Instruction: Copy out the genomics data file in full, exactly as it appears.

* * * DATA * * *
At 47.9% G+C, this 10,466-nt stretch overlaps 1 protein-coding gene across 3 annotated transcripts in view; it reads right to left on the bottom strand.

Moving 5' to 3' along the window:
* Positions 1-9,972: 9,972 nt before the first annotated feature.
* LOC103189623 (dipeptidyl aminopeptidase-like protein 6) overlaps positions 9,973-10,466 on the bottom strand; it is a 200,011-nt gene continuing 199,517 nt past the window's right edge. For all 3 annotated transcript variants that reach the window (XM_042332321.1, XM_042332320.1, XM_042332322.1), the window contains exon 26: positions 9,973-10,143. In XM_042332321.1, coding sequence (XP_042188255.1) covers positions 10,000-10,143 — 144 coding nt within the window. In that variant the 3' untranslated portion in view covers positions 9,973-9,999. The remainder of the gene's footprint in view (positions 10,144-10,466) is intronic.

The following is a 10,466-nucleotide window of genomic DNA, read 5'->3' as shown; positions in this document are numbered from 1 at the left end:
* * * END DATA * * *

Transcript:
At 47.9% G+C, this 10,466-nt stretch overlaps 1 protein-coding gene across 3 annotated transcripts in view; it reads right to left on the bottom strand.

Moving 5' to 3' along the window:
* Positions 1-9,972: 9,972 nt before the first annotated feature.
* LOC103189623 (dipeptidyl aminopeptidase-like protein 6) overlaps positions 9,973-10,466 on the bottom strand; it is a 200,011-nt gene continuing 199,517 nt past the window's right edge. For all 3 annotated transcript variants that reach the window (XM_042332321.1, XM_042332320.1, XM_042332322.1), the window contains exon 26: positions 9,973-10,143. In XM_042332321.1, coding sequence (XP_042188255.1) covers positions 10,000-10,143 — 144 coding nt within the window. In that variant the 3' untranslated portion in view covers positions 9,973-9,999. The remainder of the gene's footprint in view (positions 10,144-10,466) is intronic.

The following is a 10,466-nucleotide window of genomic DNA, read 5'->3' as shown; positions in this document are numbered from 1 at the left end: